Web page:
The Web is Dead

There has been a lot of talk, pretty much everywhere, regarding the recent emergence of App Stores (or Markets).

Some people have even claimed that the Web is dead. I don’t agree but first let’s get some historical perspective.

Everything old is new again

When did we start going ga-ga all over again for native applications (most written in Objective-C no less)? Hasn’t installing apps on devices been around forever (remember Palms, PocketPCs, Java ME)? Wasn’t it cast in stone that the shift to the Web for everything was inevitable, and contenders of this approach were merely playing for time?

Well, with numbers like these for the Apple App Store, there is a huge disruption of that mantra and the scale of previous device apps: 250,000+ available, 6,500,000,000+ downloads (as of Oct 20, 2010). Google is behind, but expect it to rise hugely in the future given the runaway success of Android.

What happened? In a word: iPhone.

Not the first smartphone, but it’s touch interface was revolutionary. However few people remember that the original plan was not to have an iPhone SDK (in 2007) and the proposed way of marketing applications was this. In a rarity, Steve Jobs actually backtracked and announced a native SDK for third party apps.

So then why are we consuming so many apps on our devices now?. Let’s examine a few points:

  • Tight integration in the hardware is allowing use of those nice 3D graphics, sensors, gyros, compass, and GPS (something webapps are barely getting off the ground now).
  • Portability of the device is always a plus (ie. Nintendo portables always outsell home consoles). It also demands that the app respond faster and be launchable easier.
  • Visual appeal. Buttons, images, tabs, they all look nice, and respond quickly.
  • Development of rich interfaces is easier. For all I love the Web, dealing with browser incompatibilities and CSS rendering issues is not fun.

All that is good and true, but don’t desktop apps on the Mac, Linux and Windows also access the hardware fully? Don’t some of them have nice UIs? What’s the catalyst for all this interest? The answer in my opinion is: convenience.


Yep, what users of apt-get have known for years, relatively easy installation of native applications via the Internet is very desirable. I think all of us might’ve moved to webapps for email, news, etc. because the administration and acquiring of desktop apps was just inconvenient (another good point would be feature creep, but that’s another post altogether).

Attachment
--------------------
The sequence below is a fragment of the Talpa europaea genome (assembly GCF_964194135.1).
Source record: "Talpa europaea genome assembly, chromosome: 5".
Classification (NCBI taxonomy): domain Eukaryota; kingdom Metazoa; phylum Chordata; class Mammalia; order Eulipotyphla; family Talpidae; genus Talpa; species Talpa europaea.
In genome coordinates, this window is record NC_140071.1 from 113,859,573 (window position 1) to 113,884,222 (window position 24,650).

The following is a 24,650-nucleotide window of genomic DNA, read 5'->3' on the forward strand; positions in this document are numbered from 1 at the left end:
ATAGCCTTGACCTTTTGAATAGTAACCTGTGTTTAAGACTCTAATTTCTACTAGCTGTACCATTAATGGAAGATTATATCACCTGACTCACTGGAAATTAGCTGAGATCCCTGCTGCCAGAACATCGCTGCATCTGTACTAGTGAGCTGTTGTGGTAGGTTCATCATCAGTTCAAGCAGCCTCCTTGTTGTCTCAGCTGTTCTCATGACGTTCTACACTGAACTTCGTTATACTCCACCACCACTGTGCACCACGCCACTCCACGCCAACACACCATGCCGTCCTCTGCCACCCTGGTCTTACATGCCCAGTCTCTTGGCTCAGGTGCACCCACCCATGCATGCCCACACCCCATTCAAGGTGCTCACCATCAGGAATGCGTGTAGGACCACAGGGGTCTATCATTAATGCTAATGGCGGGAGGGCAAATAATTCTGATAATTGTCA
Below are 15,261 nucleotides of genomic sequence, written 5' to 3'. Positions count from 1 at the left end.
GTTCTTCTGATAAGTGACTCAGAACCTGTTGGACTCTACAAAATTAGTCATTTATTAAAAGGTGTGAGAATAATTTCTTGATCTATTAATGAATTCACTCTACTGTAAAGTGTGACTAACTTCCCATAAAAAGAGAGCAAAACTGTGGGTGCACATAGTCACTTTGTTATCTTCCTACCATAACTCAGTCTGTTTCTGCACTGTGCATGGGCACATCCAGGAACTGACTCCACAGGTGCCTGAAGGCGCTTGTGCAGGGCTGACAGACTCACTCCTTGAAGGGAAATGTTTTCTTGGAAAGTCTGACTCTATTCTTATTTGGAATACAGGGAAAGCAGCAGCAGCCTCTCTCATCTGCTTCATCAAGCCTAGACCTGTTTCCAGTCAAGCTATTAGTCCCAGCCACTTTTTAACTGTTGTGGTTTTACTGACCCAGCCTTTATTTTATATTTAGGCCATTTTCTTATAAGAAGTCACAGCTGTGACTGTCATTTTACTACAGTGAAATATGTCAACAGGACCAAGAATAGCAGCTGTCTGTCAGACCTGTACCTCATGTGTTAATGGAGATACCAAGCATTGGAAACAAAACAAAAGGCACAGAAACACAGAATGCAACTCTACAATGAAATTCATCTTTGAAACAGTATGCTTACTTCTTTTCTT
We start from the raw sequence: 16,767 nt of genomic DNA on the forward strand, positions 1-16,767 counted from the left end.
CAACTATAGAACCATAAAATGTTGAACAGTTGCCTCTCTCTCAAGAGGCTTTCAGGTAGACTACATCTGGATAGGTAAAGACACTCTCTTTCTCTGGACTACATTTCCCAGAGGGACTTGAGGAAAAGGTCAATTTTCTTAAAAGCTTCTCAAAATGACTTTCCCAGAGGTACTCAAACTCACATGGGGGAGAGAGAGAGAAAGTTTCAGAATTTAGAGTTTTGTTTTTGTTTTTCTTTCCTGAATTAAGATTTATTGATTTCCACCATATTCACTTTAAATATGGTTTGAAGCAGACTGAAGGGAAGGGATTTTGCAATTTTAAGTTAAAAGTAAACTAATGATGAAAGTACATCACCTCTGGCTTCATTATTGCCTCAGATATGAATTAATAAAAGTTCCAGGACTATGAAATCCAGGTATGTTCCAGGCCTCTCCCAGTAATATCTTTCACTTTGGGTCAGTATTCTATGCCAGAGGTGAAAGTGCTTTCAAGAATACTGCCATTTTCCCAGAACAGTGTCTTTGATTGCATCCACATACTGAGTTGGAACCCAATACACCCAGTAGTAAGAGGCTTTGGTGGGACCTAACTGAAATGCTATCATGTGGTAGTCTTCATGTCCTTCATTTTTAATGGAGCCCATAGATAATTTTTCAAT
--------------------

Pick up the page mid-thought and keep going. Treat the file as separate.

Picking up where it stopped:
Consider Windows and buying/downloading software, later installing, configuring: it ain’t pretty. It’s more convenient just to access a webpage, no dealing with configs or anything, at the cost of reduced expectations. If Microsoft and the rest of the packaged software industry had embraced Internet distribution we might be somewhere else now, but they did not, and thus a lot of PC software moved to the Web.

So now, you go click on a store, and you app download and install. Once you see it in action, you shouldn’t be surprised people like it, even when ceding control and maybe even freedom. Hopefully one day a desktop OS could have such an option.

The Web is dead. Long live the Web.

So is the Web dead? Not by a long shot, as some would point out, and likely to remain very profitable given Google’s latest earnings.

The Web remains a vital information resource, both of text and now of richer context like video, and that’s not going away anytime soon. Also, there are many millions of PCs out in the world that now exist for the sole purpose of Web browsing (consider all those machines with WinXP that are just not upgrading).

But will the notion that everything must run in a browser prevail? At this point, clearly not.

That said, there are concerns of bypassing the Web and walled gardens that shouldn’t be discarded hastily, but I think a new balance is emerging. The new (old) world will have extremely media rich apps delivered and coexisting with information (and webapps) via the Cloud.

A perfect example of this is the killer Flipboard application, that turns your social network and Internet feeds into a readable magazine. Where magazine apps have been nothing more than glorified versions of the interative CDROMs of the 90s, without the linking that made the Web what it is, Flipboard integrates the feeds and gives you a way to see Web content from the app. Brilliant.


2 thoughts on “The Web is Dead

  1. Good writing dude, although you´re right in your premise (the web is not dead, and won´t die anytime soon in my opinion) I think you missed the latest trend, which is, apps don´t need to be downloaded at all. They exist in the cloud as a service and soon enough even the OS will be like that. So instead of paying for en user licenses you will pay a subscription fee. In my view, the Web will stick around but the “marketplace” concept will have to change to accomodate the new concept. We as users will be the ultimate winners, since you will never again be stuck with version x.y.z of a game, app or anything and above all, if you get tired of it, you get to just cancel your subscription and change.

  2. Pingback: 2010 in review « Informatech CR Blog

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